thick froth, afloat with the splendor of the brew:
Lustrous like piling snow,
resplendent like the spring fluorescence.
— Tu Yu (4th century)
Tuesday, December 15, 2009
Thursday, December 10, 2009
I am so not L.A. But there we were last week, seeing some shows and visiting friends — and escaping Chicago’s first round of wintry slush. The city of angels isn’t exactly known for tea (not as much as the bay to the north, anyway), and this unfortunately wasn’t a tea excursion for me. To my everlasting dismay, our arrival was scheduled a few days after the close of the “Art of Tea” exhibit at UCLA’s Fowler Museum.
Nonetheless, I did enjoy some playful tea creations at Urth Caffe near our suite in West Hollywood. Allegedly a celeb-spotting site, alas we saw no stars. But I loved a pumpkin chai my beloved ordered me one morning — I keep expecting to loathe the pumpkin flavor with the tea, and I keep loving it — and I found the perfect respite the next afternoon as twilight came on with a cup of “green tea espresso.” While not quite the “revelation” I’d heard about — it’s just thickly brewed and steamed matcha tea — it’s a great way to offer crossover appeal. And, frankly, few places that actually use matcha powder use it very well. Urth’s “espresso” was well mixed and had a light froth that was both unusual and appreciated. It also came with two nibbly matcha-sesame cookies.
Finally, given this week’s music-embed debacle in the wake of the Myspace takeover of Imeem (gee, thanks for the warning before you up and destroyed all our Imeem links and playlists, Myspace jackasses), let’s close with a song from (appropriately?) the Lala service, the only song that for me adequately sums up my L.A. experiences …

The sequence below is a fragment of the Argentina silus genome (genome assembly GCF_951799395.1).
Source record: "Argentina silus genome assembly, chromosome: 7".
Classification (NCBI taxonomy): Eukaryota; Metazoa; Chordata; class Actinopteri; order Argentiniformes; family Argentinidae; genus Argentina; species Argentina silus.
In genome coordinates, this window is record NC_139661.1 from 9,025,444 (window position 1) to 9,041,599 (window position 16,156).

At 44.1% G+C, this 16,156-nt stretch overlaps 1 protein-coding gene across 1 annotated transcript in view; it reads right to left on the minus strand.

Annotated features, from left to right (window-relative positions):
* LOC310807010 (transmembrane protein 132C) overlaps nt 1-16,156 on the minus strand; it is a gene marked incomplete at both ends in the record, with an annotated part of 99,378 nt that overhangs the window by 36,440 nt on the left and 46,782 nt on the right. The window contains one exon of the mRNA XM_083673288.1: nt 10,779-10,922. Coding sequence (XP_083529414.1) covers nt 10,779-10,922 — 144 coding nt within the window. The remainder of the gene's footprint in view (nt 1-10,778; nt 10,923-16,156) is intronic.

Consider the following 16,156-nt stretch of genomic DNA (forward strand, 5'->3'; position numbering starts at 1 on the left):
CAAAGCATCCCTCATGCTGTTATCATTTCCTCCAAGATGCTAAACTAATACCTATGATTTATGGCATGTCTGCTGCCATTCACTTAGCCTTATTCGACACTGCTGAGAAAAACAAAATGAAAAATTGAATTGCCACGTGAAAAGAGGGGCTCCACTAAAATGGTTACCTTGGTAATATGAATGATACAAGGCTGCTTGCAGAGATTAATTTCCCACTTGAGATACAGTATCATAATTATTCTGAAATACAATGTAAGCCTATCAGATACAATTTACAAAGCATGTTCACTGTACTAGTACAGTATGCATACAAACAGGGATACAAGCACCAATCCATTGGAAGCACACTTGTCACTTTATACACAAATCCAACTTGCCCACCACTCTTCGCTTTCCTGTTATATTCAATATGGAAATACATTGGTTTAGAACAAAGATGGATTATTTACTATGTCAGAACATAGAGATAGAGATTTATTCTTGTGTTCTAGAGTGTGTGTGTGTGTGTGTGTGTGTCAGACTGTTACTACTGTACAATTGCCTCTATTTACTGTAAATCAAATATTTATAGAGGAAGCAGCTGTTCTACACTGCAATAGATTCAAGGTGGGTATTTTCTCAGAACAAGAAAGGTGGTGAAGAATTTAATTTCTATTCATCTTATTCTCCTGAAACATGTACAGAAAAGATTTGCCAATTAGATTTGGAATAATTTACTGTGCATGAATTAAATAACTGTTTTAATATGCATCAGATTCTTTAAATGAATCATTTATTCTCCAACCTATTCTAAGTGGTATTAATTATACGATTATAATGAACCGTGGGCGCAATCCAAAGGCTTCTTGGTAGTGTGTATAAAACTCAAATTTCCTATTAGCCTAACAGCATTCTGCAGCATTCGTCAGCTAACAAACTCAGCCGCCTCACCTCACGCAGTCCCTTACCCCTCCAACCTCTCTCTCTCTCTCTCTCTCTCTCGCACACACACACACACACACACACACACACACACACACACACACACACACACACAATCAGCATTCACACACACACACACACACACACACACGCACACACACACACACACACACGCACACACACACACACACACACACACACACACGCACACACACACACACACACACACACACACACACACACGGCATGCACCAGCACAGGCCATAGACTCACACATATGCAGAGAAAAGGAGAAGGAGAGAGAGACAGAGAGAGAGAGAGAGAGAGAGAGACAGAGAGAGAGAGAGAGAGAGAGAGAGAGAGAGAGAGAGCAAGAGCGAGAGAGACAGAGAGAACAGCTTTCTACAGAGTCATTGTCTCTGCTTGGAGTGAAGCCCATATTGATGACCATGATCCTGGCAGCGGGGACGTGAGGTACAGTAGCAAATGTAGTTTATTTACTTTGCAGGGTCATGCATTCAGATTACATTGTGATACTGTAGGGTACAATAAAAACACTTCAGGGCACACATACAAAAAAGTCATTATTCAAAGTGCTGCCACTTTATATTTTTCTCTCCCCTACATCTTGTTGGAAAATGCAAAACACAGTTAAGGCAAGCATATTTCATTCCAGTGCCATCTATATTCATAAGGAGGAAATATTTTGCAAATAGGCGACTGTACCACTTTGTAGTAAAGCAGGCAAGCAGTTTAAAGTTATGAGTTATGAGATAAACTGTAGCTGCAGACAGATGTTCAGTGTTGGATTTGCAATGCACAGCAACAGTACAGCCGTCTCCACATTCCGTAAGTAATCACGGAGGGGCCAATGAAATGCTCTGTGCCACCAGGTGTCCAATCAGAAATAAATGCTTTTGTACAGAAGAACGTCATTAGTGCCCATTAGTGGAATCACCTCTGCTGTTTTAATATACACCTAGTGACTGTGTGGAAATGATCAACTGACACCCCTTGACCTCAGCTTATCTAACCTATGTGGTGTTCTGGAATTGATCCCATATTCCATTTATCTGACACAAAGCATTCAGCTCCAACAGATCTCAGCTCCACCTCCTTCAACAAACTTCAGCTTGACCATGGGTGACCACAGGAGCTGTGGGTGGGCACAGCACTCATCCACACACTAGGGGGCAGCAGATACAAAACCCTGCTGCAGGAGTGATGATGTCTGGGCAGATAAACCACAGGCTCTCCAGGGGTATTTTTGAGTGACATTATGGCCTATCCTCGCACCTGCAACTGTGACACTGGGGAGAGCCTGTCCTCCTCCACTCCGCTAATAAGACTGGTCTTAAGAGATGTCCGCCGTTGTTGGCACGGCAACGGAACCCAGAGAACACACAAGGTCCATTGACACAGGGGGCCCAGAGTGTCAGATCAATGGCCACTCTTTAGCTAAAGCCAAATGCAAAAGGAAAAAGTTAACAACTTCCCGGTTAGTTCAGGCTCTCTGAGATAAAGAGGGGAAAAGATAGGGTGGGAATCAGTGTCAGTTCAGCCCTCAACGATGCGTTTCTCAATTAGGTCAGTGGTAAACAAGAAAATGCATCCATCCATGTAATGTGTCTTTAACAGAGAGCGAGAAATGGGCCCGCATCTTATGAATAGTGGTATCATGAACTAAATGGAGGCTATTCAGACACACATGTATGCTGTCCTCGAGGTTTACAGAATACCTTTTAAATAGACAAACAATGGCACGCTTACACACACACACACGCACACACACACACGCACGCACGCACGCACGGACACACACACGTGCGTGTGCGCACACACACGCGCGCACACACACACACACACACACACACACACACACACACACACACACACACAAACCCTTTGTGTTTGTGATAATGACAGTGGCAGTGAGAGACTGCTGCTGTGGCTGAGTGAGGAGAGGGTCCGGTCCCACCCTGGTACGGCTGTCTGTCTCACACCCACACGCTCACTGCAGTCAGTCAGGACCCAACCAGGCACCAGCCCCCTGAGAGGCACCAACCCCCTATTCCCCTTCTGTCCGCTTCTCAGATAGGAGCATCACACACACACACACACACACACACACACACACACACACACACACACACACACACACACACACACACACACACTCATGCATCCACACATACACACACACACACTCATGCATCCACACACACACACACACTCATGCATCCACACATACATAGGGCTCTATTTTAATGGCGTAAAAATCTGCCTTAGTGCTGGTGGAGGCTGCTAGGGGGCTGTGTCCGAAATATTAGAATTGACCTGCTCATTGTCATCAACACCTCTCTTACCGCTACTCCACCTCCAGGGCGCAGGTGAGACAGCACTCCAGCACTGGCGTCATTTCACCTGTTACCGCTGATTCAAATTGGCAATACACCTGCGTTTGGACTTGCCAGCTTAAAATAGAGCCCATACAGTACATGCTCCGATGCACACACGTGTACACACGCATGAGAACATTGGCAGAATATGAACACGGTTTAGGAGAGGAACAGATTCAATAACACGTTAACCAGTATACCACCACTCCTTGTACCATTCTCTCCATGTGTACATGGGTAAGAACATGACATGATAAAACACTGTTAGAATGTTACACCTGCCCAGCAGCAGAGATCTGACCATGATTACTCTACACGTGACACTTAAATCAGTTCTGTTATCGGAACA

Wednesday, December 9, 2009
Sigh. Myspace has purchased Imeem, the music service I use for embedding songs and song clips for the Tuesday Tea Tunes. Since that occurred early this week, every Imeem embed I've ever posted has gone haywire and become unusable. Please bear with me until I figure out how to fix this under the new management. Ugh.
Tuesday, December 8, 2009
Sunday, December 6, 2009
Saturday, December 5, 2009
I'm not shy about confessing: I like the occasional cup of tea you can stand a spoon in. I found my way to tea from coffee, like many Americans, and in order to make the transition, by God, it had to be strong effing tea. Black like coffee. Bracing like coffee. The kind of strong stuff that, as my dad would have said, puts hair on your chest (regardless of gender).
So I started with a lot of Russian blends. I still love an overbrewed mug o' Russian Caravan (a storied blend of oolongs, keemun and lapsang souchong). I'd give anything to own a real samovar, so I could spend whole days pulling from the same thick pot, or at least firing it up for parties. Anyone have a line on an affordable one?
Anyway, here's a gift idea for the holiday: The next tea brand that seems to be all the rage with the jet set is Kusmi Tea, a French supplier finally making serious inroads stateside. Given the company's history, they have a hearty line of Russian blends, currently spotlighted for the Christmas shopping season. I'm a sucker for their Samovar blend, which re-creates the caravan with a little extra camel power, and the Troika blend (black teas from China, Ceylon and India, flavored with multiple citrus, including bergamot) is a stand-out for the orange tea lover. Their Christmas tea is a spicy dream, too — it's got this cozy attitude that stops short of being just another chai. Makes me want to curl up and re-read the madcap misadventures of Raskolnikov (like this tea passage!).
Thursday, December 3, 2009
From W. Somerset Maugham's short story "The Creative Impulse" ...